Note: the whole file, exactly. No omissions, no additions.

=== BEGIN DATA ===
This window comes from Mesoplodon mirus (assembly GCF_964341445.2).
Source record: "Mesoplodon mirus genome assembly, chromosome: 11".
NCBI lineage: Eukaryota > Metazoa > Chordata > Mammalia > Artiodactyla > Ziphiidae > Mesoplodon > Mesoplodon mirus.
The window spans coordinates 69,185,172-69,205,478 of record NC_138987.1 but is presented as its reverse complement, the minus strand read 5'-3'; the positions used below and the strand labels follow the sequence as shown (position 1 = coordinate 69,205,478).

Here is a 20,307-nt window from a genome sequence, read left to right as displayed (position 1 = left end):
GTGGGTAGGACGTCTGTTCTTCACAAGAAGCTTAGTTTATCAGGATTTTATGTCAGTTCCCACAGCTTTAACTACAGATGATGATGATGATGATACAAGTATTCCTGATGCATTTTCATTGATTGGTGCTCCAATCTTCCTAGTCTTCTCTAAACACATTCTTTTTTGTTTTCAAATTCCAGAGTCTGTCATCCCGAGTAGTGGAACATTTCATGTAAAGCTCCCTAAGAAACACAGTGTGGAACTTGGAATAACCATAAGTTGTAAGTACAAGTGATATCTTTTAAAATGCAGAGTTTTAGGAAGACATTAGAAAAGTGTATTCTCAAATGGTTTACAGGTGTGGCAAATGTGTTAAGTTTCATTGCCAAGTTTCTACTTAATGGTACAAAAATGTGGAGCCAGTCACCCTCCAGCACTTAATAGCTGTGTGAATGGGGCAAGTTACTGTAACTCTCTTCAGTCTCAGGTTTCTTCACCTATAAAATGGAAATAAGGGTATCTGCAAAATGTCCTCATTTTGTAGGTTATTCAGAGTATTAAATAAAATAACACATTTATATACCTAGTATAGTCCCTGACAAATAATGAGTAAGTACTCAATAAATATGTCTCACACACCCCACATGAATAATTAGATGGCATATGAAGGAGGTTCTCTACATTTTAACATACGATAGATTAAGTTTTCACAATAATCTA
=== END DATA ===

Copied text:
This window comes from Mesoplodon mirus (assembly GCF_964341445.2).
Source record: "Mesoplodon mirus genome assembly, chromosome: 11".
NCBI lineage: Eukaryota > Metazoa > Chordata > Mammalia > Artiodactyla > Ziphiidae > Mesoplodon > Mesoplodon mirus.
The window spans coordinates 69,185,172-69,205,478 of record NC_138987.1 but is presented as its reverse complement, the minus strand read 5'-3'; the positions used below and the strand labels follow the sequence as shown (position 1 = coordinate 69,205,478).

Here is a 20,307-nt window from a genome sequence, read left to right as displayed (position 1 = left end):
GTGGGTAGGACGTCTGTTCTTCACAAGAAGCTTAGTTTATCAGGATTTTATGTCAGTTCCCACAGCTTTAACTACAGATGATGATGATGATGATACAAGTATTCCTGATGCATTTTCATTGATTGGTGCTCCAATCTTCCTAGTCTTCTCTAAACACATTCTTTTTTGTTTTCAAATTCCAGAGTCTGTCATCCCGAGTAGTGGAACATTTCATGTAAAGCTCCCTAAGAAACACAGTGTGGAACTTGGAATAACCATAAGTTGTAAGTACAAGTGATATCTTTTAAAATGCAGAGTTTTAGGAAGACATTAGAAAAGTGTATTCTCAAATGGTTTACAGGTGTGGCAAATGTGTTAAGTTTCATTGCCAAGTTTCTACTTAATGGTACAAAAATGTGGAGCCAGTCACCCTCCAGCACTTAATAGCTGTGTGAATGGGGCAAGTTACTGTAACTCTCTTCAGTCTCAGGTTTCTTCACCTATAAAATGGAAATAAGGGTATCTGCAAAATGTCCTCATTTTGTAGGTTATTCAGAGTATTAAATAAAATAACACATTTATATACCTAGTATAGTCCCTGACAAATAATGAGTAAGTACTCAATAAATATGTCTCACACACCCCACATGAATAATTAGATGGCATATGAAGGAGGTTCTCTACATTTTAACATACGATAGATTAAGTTTTCACAATAATCTA